Posted on 07/09/2011
Royal Holloway drama students and alumni made a big splash at this year's Edinburgh Festival Fringe.
Analogue Productions, whose co-artistic directors Hannah Barker and Liam Jarvis are BA Drama graduates, won a coveted Fringe First award for their new production 2401 Objects, inspired by the true story of a human brain that was dissected live on the internet. The Scotsman’s Joyce McMillan called it “an understated and outstandingly gentle piece of theatre” and gave it a four-star rating, as did 10 other major publications and websites. Liam continues his involvement with the department as a PhD candidate and frequent sessional instructor.
Also at the Pleasance was Snap.Catch.Slam written by RHUL drama graduate - and Analogue collaborator - Emma Jowett, a trio of short plays building a terrifying picture of suppressed violence and fear, described by the Independent as 'an hour of intense of storytelling which builds to a devastating emotional climax'.
Interactive performance company non zero one were featured in The Guardian’s ‘New Edinburgh act of the day’ series when their show The Time Out played at Forest Fringe. The production involves 12 audience members at a time, takes place in a locker room, and features a water polo coach named Ken (telling anything else would be spoiling). The Daily Telegraph’s Dominic Cavendish gave the production four stars and said it provided an endorphin rush ‘almost unequalled by anything else on the Fringe.’ Non zero one was formed at Royal Holloway by six ’09 BA Drama graduates.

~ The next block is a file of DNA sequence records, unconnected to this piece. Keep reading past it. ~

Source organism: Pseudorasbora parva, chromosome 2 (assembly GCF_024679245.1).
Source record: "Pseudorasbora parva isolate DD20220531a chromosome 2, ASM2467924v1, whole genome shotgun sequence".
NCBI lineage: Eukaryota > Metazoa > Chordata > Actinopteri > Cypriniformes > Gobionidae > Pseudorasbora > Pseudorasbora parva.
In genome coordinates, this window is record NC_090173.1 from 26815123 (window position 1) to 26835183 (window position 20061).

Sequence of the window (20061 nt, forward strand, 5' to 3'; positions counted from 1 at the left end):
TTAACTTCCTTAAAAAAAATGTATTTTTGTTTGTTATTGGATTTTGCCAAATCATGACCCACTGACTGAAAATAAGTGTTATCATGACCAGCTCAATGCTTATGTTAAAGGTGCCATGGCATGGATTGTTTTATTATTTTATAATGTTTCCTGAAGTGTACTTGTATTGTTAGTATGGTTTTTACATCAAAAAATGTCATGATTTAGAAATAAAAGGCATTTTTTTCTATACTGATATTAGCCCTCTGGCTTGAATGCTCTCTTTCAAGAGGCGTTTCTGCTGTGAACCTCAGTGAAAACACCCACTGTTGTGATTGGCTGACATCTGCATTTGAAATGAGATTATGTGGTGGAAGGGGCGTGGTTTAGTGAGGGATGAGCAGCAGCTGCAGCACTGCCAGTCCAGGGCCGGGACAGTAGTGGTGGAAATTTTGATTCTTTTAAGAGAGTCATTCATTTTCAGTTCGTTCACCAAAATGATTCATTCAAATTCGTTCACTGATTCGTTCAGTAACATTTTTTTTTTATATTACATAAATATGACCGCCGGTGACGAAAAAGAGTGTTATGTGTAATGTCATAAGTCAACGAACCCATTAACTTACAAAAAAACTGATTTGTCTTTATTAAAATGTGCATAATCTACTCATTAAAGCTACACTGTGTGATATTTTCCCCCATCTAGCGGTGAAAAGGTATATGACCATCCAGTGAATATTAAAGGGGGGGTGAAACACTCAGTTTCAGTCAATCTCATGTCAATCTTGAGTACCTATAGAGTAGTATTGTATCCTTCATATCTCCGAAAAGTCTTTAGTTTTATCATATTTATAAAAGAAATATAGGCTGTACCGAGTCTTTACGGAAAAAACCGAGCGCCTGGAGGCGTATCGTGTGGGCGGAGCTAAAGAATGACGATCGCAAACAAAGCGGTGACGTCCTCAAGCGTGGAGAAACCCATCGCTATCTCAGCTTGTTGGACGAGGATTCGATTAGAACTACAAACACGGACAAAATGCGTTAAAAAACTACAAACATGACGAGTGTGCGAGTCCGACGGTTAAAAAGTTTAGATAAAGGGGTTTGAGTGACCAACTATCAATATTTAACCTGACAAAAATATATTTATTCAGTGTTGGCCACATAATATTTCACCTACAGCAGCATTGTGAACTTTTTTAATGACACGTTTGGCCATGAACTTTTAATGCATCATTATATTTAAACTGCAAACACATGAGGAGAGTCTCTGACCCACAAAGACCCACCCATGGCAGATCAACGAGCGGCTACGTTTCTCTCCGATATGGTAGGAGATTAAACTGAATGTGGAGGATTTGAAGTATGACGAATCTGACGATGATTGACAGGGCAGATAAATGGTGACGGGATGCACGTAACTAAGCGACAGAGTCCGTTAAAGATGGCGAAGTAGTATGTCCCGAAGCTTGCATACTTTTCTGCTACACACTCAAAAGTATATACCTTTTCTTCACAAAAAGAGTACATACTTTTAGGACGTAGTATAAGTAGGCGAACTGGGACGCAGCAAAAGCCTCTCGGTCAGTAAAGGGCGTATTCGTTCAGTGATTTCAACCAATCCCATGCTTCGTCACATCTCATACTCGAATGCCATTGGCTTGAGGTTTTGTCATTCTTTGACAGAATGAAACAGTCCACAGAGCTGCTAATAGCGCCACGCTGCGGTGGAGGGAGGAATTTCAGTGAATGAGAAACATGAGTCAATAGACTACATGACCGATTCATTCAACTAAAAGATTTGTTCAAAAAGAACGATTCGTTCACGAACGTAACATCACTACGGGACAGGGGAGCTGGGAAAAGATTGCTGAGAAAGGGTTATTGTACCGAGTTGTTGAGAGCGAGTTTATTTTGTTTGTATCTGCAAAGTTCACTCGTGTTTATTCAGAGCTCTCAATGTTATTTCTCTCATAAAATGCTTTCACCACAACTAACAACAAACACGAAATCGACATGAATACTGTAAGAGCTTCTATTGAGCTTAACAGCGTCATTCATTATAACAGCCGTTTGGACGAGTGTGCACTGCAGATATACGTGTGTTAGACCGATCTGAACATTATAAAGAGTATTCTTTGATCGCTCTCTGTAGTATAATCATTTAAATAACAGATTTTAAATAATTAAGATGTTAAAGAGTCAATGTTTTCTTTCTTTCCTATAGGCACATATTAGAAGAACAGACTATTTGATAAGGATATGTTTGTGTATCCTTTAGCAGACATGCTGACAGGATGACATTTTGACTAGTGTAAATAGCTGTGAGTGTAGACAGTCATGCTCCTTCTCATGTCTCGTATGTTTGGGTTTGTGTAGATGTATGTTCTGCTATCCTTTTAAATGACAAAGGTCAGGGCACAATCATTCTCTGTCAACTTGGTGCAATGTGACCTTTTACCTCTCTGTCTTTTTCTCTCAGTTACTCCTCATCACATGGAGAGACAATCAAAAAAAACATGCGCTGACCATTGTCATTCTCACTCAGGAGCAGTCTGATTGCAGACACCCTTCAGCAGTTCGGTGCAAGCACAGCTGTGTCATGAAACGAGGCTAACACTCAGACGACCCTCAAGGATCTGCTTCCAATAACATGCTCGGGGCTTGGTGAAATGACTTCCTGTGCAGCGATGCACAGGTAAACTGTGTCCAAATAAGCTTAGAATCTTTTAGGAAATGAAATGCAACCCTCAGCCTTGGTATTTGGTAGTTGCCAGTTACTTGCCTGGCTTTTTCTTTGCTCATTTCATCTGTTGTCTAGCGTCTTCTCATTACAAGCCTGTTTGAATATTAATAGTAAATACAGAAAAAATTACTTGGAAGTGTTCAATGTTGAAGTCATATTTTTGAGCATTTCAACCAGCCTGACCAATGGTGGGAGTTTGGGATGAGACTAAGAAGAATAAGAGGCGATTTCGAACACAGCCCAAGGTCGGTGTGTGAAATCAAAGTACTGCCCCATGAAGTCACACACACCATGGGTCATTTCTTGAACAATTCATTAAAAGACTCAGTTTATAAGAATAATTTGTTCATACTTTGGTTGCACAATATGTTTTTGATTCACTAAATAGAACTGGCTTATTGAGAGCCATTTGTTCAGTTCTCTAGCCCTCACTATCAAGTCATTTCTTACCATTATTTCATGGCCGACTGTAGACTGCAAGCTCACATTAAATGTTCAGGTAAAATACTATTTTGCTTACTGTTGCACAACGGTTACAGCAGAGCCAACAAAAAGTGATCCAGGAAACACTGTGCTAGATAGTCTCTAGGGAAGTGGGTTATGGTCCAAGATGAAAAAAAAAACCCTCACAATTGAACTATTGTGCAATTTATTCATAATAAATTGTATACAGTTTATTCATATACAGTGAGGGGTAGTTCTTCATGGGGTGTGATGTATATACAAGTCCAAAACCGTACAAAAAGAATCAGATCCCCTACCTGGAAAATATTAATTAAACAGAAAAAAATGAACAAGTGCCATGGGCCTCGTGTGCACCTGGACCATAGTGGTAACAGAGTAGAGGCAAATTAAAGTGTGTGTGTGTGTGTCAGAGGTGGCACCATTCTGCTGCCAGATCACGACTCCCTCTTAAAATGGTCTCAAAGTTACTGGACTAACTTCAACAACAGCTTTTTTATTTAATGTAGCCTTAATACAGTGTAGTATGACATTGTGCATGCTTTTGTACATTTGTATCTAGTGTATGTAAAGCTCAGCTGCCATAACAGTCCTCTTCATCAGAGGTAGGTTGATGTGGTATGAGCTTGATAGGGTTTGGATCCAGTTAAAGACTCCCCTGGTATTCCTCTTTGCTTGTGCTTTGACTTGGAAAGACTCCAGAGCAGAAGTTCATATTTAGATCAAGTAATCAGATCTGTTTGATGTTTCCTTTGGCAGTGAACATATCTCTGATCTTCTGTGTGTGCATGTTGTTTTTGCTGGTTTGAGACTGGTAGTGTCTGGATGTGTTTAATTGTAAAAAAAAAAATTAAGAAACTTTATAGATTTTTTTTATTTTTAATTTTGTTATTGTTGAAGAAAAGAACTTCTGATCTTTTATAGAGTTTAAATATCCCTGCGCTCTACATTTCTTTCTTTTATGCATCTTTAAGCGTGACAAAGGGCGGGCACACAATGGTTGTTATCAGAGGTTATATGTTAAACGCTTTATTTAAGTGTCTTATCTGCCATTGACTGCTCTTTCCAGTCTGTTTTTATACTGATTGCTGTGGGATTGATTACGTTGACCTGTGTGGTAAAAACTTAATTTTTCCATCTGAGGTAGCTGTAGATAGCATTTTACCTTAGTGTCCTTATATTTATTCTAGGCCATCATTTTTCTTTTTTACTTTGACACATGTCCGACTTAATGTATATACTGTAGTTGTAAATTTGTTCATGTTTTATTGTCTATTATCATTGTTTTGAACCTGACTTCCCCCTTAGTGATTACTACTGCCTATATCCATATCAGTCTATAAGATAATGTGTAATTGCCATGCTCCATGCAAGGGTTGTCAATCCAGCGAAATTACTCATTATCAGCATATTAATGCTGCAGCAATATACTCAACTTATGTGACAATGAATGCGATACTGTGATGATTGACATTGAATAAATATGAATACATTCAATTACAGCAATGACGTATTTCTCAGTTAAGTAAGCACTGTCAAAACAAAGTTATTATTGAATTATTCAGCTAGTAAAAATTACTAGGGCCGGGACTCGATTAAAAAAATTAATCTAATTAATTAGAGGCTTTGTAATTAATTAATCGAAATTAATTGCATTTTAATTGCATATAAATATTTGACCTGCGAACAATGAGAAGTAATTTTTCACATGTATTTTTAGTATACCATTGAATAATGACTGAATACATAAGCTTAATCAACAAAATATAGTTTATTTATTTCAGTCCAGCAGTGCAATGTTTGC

Comedy duo Iván González (a member of non zero one) and Max Olesker won the panel prize at the Foster’s Edinburgh Comedy Awards (formerly the Perrier Awards) for their one-off event The Wrestling, which had comedians taking on professional wrestlers in the ring. Over 350 comedy shows are eligible for the three Foster’s Awards. Max and Iván also appeared in the Fringe with their sketch comedy show Holmes and Watson, ‘a prohibition-era tale of revenge, whiskey and javelins.’ The duo formed their act at Royal Holloway, where Max earned an English and Drama BA in ’09.
Encompass Productions brought their production What It Feels Like to C Venues on the Fringe, where it was lauded as 'visually stunning…genuinely moving and thought provoking’ by the website A Younger Theatre. The collectively written production, which asks what happens to the mind at the moment of death, was directed by Jonathan Woodhouse (BA Drama ’09, MA Drama ’10) and featured a cast and production team almost entirely made up of RHUL Drama students and alumni.
Sam Holmes (BA Drama ’11), who played one of the leading roles in What It Feels Like, wrote a blog for The Telegraph’s website about being a first-time visitor to and performer on the Fringe.
Delirium Productions, whose artistic director Ollie Kaderbhai is an ’09 BA graduate, performed their show Go to your God Like a Soldier to the Underbelly. The play by another RHUL Drama graduate Andrew Keatley treats the experiences of servicemen and women in Afghanistan. A four-star review in The Scotsman praised the show’s ‘first rate staging and performances’.